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Image of CPVID virusAs we’ve all entered another winter mostly stuck at home, you may find that everyone in your home is having troubling coping with more physical distancing. It’s important to “put on your own oxygen mask first” by engaging in healthy coping strategies. Once you’ve done that, make sure to help your child do the same. Here are some tips to help your child through another pandemic winter.

Talk to each other – and probe for how your child is feeling.

When we first entered stay-at-home time, I found myself stuck in my own thoughts and unable to put words to all the disruption. Our children can function similarly. We so often get stuck in our own head, or even whatever is on the screen that we simply forget to socialize with one another. In a time of social disconnect, our kids need extra connection time with us.

My kids have heard me be sad about missing holidays with extended family. They’ve seen me angry at them (…it’s a lot of “together” time here). But they’ve also seen the happy giggles of a family kitchen dance party. 2020 has been the year of ALL the feelings: anxiety, anger, disappointment, relief (of a negative COVID test). Share your feelings – within reason. It’s ok to show disappointment about having to do school virtually, but keep your ill feelings about another family’s mask-less decision to yourself and respond with something constructive, like, “We can’t control other people’s choices. We can only make the best decision for our family.”

Limit COVID conversation.

I learned this lesson around June. I couldn’t understand why I was so exhausted until I decided to stop reading COVID updates throughout the day… Instead, I chose to read updates once per day.

We’re still waiting to give our kids cell phones (so luckily, they don’t have constant access to the wild ride we’re living), and I’ve decided to give my kids highlights a couple times per week. I think this has helped them understand what is really going on in the world (hurray for vaccines!), just with limited time thinking/hearing about it. If your child happens to be a news reader, have a conversation about limiting themselves to updates, and explain why it’s important.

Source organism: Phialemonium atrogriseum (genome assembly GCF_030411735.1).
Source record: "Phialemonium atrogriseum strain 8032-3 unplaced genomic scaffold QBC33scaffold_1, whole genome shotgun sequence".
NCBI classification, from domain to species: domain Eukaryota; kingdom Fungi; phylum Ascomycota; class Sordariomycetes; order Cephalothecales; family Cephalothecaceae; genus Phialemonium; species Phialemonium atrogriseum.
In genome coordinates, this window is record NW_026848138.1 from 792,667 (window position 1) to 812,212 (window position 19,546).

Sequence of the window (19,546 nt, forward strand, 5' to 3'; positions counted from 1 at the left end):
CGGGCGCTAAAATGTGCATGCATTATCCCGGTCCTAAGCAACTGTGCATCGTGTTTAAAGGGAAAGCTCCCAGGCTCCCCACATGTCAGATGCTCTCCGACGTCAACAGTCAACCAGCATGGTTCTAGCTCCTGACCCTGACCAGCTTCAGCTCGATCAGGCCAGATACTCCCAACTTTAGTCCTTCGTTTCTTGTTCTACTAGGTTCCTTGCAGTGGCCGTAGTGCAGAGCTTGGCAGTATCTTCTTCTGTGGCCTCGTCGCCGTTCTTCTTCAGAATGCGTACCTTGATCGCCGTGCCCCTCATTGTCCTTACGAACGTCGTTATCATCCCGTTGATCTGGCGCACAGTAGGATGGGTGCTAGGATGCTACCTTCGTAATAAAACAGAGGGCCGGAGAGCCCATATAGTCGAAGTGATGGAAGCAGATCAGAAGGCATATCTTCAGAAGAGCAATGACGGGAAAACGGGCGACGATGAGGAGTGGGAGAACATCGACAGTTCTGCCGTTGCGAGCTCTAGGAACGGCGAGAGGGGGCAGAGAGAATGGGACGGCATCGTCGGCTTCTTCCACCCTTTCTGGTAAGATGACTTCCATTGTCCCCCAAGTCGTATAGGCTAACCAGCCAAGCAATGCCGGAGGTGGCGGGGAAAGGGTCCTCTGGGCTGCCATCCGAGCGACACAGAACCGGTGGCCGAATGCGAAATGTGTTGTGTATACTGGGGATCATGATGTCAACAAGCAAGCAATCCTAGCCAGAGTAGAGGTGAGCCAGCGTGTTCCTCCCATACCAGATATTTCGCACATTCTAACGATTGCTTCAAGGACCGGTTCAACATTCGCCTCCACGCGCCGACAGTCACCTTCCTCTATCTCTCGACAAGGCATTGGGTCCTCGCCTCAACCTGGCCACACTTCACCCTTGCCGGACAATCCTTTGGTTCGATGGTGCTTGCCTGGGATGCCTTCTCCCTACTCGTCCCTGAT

Use common stress-reduction strategies.

You’ve heard the tips: Meditate. Turn off the screen. Exercise. Get out in nature.

These things truly do help reduce stress. But I often find a list of tips can be overwhelming. In the midst of pandemic stress, I find small decisions can be hard to make – even as simple as choosing to take a walk. So of the next three options I’m going to share, just choose one to do as a family today.

  1. How do you teach a 6th grader to meditate? I like how this one is short and the guide changes up the directions just enough to keep your interest for the full five minutes.
  2. When we’re stuck inside because of cold weather, get moving with family-friendly yoga. If you have elementary or younger children, this yoga channel builds movement into fantastic stories.
  3. Do something fun. Identify a fun goal to work toward as a family! Include gratitude or a feel-good moment in your daily routine.

If your child is doing school totally from home…

Nebraska school counselors have shared this great advice:

  • This is hard and it is ok to be struggling right now.
  • Support students academically by giving them a public-ish place to do schoolwork (vs. in their bedrooms or even their beds!) in an effort to make school a separate place in their homes.
  • Encourage students to shower and change clothing as they did pre-pandemic.
  • Make sure your children do their work. Make them “attend” school every day!
  • Completing tasks via the internet can be overwhelming and time consuming, so prioritize the things that are most important and let the rest go.
  • Reach out to counselors and/or teachers if you are concerned about your student– we are here to listen, help, and problem solve!